Attacked by a...pool of lava with tentacles?
I thought the scorpions were hard, but that was before I encountered the...whatever the hell this is...on Level 12. I'm still battling forward, though, and if my next posting isn't a "won!" posting, I'll be surprised.


  1. Nice going! I appreciate the inclusion of a video - maybe this is something we're going to see more often as the games get more technically advanced and less static? At any rate, keep it up - looking forward to your endgame posting.

  2. The black flames are not that bad if you choose your attack options carefully...

  3. Great seeing you progress. You should have maybe a few experts here and there at this point, but you're not far behind. One thing you didn't mention about the combat choices is that these are also tied to skill level. In your screenshot, Syra is missing the third option on the Hardcleave because she's not a skilled enough fighter to wield it properly. I found that this was a nice touch in the game : you could find new more powerful weapons, but still had to hold on to the previous ones because you couldn't use those yet to their full potential.

    On choices : you probably missed a key on the floor of level 10 which allowed you to pass through the other door. On level 11, one of the vending machines had a second key, but one of the three ways is forever closed. You didn't miss much, though, just different monsters - no special items.

    For me level 12 has always been the hardest. There are two-three different ways to finish from there on, I wonder which path you will take...

  4. Worth noting that Dungeon Master is one of the first CRPGs where doors can be your allies.

    In old-school Dungeons & Dragons (from where all these games are derived) dungeon doors are irrational enemies to the adventuring party. When you encounter a dungeon door in Original D&D or 1st Version D&D, even if it's unlocked, it'll invariably be stuck in its frame and require pushing (/making a sound and alerting the enemies beyond).

    At the same time, doors will always open, without needing force, for enemy denizens of the dungeon.

    The opened door behind the party will invariably close up on them unless spiked open.

    Stuff like that. The dungeon is a semi-sentient entity bent against the plunderers, which has some interesting Freudian undertones.

    More (about dungeon behaviour, not Freud) here:

  5. Trudodyr, you'll definitely see a lot more videos, since I discovered that DOSBox has an easy video-capture feature. I feel like an idiot for overlooking it so long.

    Georges, I just won the game and I found two possible outcomes. I'm curious what the third is, if there is one, but see my posting tomorrow for the two that I found.

    Good points, Helm. On the last few levels, I found that being able to hide behind closed doors and heal was the only thing that saved me.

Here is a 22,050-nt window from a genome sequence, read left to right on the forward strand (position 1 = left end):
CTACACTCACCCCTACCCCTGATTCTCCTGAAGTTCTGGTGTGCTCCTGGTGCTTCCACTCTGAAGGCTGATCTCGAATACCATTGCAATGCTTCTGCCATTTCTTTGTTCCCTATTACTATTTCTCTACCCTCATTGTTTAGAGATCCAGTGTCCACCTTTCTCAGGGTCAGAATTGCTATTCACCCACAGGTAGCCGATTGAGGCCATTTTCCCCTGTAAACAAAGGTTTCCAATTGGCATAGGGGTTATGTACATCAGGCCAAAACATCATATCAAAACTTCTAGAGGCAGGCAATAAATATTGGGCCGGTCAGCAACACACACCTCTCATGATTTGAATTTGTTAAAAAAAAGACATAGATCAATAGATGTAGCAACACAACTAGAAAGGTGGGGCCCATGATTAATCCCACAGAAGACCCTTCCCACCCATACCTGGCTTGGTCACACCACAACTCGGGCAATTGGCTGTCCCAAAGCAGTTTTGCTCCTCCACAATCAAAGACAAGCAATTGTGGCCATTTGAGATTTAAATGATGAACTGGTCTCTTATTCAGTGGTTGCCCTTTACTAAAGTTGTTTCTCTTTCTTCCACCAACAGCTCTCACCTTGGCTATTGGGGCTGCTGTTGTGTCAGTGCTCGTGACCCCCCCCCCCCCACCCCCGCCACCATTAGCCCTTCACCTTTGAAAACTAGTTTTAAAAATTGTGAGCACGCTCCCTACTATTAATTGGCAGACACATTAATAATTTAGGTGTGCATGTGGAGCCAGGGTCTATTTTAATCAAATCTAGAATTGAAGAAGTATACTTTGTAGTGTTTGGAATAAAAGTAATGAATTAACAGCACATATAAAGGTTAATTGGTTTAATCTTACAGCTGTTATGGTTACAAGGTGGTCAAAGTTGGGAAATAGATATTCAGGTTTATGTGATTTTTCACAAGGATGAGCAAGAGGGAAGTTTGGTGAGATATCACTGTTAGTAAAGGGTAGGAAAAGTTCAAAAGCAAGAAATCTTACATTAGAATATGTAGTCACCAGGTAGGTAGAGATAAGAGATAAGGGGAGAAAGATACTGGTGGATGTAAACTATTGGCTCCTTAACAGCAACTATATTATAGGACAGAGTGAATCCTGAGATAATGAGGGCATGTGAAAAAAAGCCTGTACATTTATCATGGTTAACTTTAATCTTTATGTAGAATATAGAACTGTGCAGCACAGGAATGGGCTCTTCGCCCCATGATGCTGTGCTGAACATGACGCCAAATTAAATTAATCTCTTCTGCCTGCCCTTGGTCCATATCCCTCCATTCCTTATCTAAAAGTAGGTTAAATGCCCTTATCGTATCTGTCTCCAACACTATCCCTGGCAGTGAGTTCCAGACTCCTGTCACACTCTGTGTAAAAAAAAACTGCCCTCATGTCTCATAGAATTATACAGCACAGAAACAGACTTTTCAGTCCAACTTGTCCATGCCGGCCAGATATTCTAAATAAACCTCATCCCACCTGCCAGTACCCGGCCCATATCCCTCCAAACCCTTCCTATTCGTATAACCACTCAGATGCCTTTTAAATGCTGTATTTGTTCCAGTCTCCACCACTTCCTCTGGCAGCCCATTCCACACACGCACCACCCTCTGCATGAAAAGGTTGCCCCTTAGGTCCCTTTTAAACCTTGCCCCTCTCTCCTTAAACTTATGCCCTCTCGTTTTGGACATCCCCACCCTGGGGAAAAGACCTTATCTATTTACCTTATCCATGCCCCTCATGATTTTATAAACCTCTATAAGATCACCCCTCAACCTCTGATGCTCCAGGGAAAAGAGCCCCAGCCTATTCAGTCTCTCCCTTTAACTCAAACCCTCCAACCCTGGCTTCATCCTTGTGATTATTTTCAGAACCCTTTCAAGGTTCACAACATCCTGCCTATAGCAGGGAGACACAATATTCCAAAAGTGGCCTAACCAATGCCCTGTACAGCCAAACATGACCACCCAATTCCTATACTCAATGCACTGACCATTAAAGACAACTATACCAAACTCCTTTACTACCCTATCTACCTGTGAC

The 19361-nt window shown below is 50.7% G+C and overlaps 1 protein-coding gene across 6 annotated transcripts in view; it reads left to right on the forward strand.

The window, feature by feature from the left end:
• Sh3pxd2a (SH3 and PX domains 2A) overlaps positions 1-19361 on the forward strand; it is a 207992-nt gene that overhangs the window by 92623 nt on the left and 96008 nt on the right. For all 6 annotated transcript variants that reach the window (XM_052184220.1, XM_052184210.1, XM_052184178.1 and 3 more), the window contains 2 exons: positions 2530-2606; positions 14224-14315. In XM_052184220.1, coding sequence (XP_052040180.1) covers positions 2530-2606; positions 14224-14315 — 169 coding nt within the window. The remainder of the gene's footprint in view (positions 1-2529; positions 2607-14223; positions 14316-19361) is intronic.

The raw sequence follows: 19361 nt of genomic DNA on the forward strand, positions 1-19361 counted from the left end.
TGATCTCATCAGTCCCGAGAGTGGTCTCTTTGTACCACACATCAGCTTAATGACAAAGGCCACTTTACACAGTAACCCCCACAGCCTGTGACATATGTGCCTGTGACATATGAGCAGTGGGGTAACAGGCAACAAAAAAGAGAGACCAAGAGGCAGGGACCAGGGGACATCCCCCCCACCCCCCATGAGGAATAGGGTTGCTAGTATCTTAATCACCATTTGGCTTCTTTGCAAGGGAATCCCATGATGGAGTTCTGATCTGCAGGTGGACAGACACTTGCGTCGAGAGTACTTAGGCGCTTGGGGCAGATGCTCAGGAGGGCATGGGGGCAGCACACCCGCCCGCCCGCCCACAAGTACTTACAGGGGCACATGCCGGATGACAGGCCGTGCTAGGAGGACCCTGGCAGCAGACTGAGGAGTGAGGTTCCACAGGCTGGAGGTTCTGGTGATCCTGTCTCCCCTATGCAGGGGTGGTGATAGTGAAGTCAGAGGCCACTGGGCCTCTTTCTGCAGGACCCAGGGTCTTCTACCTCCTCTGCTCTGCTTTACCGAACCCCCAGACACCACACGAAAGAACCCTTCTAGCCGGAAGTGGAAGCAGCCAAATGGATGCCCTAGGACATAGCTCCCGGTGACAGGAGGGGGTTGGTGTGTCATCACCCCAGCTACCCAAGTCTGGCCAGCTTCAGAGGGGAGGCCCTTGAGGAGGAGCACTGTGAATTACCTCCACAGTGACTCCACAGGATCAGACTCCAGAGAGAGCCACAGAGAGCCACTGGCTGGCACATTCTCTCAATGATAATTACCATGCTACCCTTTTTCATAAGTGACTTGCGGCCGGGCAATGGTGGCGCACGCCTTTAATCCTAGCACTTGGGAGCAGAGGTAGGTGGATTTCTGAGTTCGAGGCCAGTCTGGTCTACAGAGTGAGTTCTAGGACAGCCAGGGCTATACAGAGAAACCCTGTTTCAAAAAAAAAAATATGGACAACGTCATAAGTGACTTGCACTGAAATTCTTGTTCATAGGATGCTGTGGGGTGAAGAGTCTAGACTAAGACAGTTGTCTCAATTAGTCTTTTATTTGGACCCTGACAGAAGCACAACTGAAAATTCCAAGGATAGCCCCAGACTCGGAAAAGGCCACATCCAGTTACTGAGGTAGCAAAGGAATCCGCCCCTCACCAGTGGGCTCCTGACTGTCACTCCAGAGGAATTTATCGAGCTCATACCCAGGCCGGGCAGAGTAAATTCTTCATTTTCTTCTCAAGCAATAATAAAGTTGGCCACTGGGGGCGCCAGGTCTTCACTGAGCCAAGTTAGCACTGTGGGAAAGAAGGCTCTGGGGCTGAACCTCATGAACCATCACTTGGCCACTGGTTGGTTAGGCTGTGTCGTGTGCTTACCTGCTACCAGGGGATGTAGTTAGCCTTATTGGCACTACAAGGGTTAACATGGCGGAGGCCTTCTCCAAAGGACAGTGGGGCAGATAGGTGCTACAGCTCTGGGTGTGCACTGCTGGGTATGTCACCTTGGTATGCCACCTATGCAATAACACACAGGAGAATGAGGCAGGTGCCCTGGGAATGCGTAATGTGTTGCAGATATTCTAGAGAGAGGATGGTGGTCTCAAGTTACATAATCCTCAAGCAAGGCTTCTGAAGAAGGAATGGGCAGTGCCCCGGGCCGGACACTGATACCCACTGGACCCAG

6. I applaud your perserverance. Real time combat is a challenge. I prefer turn based so I can consider options, but real time can be fun if you know what you are doing. I guess it is simply a steeper learning curve. Keep up the good work and if Muppets Christmas Carol is getting you down, suggest instead Rankin and Bass: The Year Without Santa Claus.

  7. Apart from the real "alternate end", I just meant the order in which you approached the Lord Chaos level, by the front door (13-14-7-13) or back door (7-14-13)...

  8. "The Horn of Fear blows."

    It does? Personally, I think it's pretty cool...

  9. Looking at your video, I'm surprised you didn't use 'The Dance' which served really well in this and all the DM-like games that followed.

    Stand in a 2x2 area (or larger). Wait for the monster to come to you. When he moves into range, quickly launch two attacks, and step to the side before the monster is able to attack. From this point you can turn and judge which square the monster will walk into next. Face that and prepare your attacks. If the monster moves before you are ready, just sidestep again and wait.

    You can usually melee down any monster this way, without ever getting hit. Some are quicker than others, so more challenging to dance with.

    Multiple groups require different tactics, like trying to isolate a group by strategic retreat.

    I see you standing still in front of those scorpions and just shudder and think back to how hard those things hit.

    Just found your blog recently. Loving it!

    1. I eventually figured it out, certainly in time for Chaos Strikes Back, because we had some discussions about whether such gameplay was "cheating." We came to call it the "combat waltz." I used it extensively in Captive and Eye of the Beholder.

      Thanks for commenting. I'm glad you like the blog.

    2. Looking forward to that discussion. It did feel a little bit 'cheaty', but the alternative was repeatedly getting pounded to dust. I chose cheaty and stuck with it.

    3. The "dance" is what brought me and my family (everybody played DM) past level 4, the "worm level". We used to stop playing there, because the worms always slaughtered us, and started again and again. We deemed them unkillable.
      But one day somebody managed to kill a single worm in a desperate fight and this gave us confidence in being able to beat them and so we went out and discovered the dance.
      The last 4 pairs of worms, which you can't dance easily, were killed by jumping down the pit and teleporting back up in hope of telefragging them.

      That sounds very noobish today, but don't forget there wasn't any similar experience available. We had DM and Bard's Tale.

      Also, DM and CSB were actually balanced around the dance. It made a lot of it trivial, but the games still tried to make (some) fights interesting and had really, really lots of riddles in addition. Unlike EoB.